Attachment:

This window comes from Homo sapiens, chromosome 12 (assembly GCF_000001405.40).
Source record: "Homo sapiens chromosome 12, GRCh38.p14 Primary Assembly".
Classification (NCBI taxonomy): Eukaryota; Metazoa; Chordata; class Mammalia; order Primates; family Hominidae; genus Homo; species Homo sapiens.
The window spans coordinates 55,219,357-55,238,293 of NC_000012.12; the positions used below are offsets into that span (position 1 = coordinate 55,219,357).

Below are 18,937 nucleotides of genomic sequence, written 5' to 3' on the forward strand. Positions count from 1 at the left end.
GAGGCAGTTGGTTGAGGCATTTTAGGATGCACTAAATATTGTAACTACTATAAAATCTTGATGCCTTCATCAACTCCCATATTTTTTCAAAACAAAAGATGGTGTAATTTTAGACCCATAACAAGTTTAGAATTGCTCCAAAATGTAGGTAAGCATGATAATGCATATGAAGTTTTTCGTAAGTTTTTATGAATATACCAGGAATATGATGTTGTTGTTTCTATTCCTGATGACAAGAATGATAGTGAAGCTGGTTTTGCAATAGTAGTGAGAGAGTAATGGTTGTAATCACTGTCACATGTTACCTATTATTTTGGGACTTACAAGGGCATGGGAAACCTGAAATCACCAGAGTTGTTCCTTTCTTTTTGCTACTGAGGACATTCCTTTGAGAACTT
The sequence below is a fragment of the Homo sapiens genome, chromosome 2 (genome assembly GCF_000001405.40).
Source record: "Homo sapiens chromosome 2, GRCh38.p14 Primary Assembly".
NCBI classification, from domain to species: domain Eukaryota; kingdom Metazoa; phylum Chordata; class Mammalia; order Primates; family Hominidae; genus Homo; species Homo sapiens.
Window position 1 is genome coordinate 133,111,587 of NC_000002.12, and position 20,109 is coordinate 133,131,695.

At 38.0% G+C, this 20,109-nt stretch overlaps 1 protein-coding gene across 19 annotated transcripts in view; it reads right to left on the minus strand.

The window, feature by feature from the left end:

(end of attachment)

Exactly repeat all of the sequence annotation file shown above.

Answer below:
This window comes from Homo sapiens, chromosome 12 (assembly GCF_000001405.40).
Source record: "Homo sapiens chromosome 12, GRCh38.p14 Primary Assembly".
Classification (NCBI taxonomy): Eukaryota; Metazoa; Chordata; class Mammalia; order Primates; family Hominidae; genus Homo; species Homo sapiens.
The window spans coordinates 55,219,357-55,238,293 of NC_000012.12; the positions used below are offsets into that span (position 1 = coordinate 55,219,357).

Below are 18,937 nucleotides of genomic sequence, written 5' to 3' on the forward strand. Positions count from 1 at the left end.
GAGGCAGTTGGTTGAGGCATTTTAGGATGCACTAAATATTGTAACTACTATAAAATCTTGATGCCTTCATCAACTCCCATATTTTTTCAAAACAAAAGATGGTGTAATTTTAGACCCATAACAAGTTTAGAATTGCTCCAAAATGTAGGTAAGCATGATAATGCATATGAAGTTTTTCGTAAGTTTTTATGAATATACCAGGAATATGATGTTGTTGTTTCTATTCCTGATGACAAGAATGATAGTGAAGCTGGTTTTGCAATAGTAGTGAGAGAGTAATGGTTGTAATCACTGTCACATGTTACCTATTATTTTGGGACTTACAAGGGCATGGGAAACCTGAAATCACCAGAGTTGTTCCTTTCTTTTTGCTACTGAGGACATTCCTTTGAGAACTT
The sequence below is a fragment of the Homo sapiens genome, chromosome 2 (genome assembly GCF_000001405.40).
Source record: "Homo sapiens chromosome 2, GRCh38.p14 Primary Assembly".
NCBI classification, from domain to species: domain Eukaryota; kingdom Metazoa; phylum Chordata; class Mammalia; order Primates; family Hominidae; genus Homo; species Homo sapiens.
Window position 1 is genome coordinate 133,111,587 of NC_000002.12, and position 20,109 is coordinate 133,131,695.

At 38.0% G+C, this 20,109-nt stretch overlaps 1 protein-coding gene across 19 annotated transcripts in view; it reads right to left on the minus strand.

The window, feature by feature from the left end: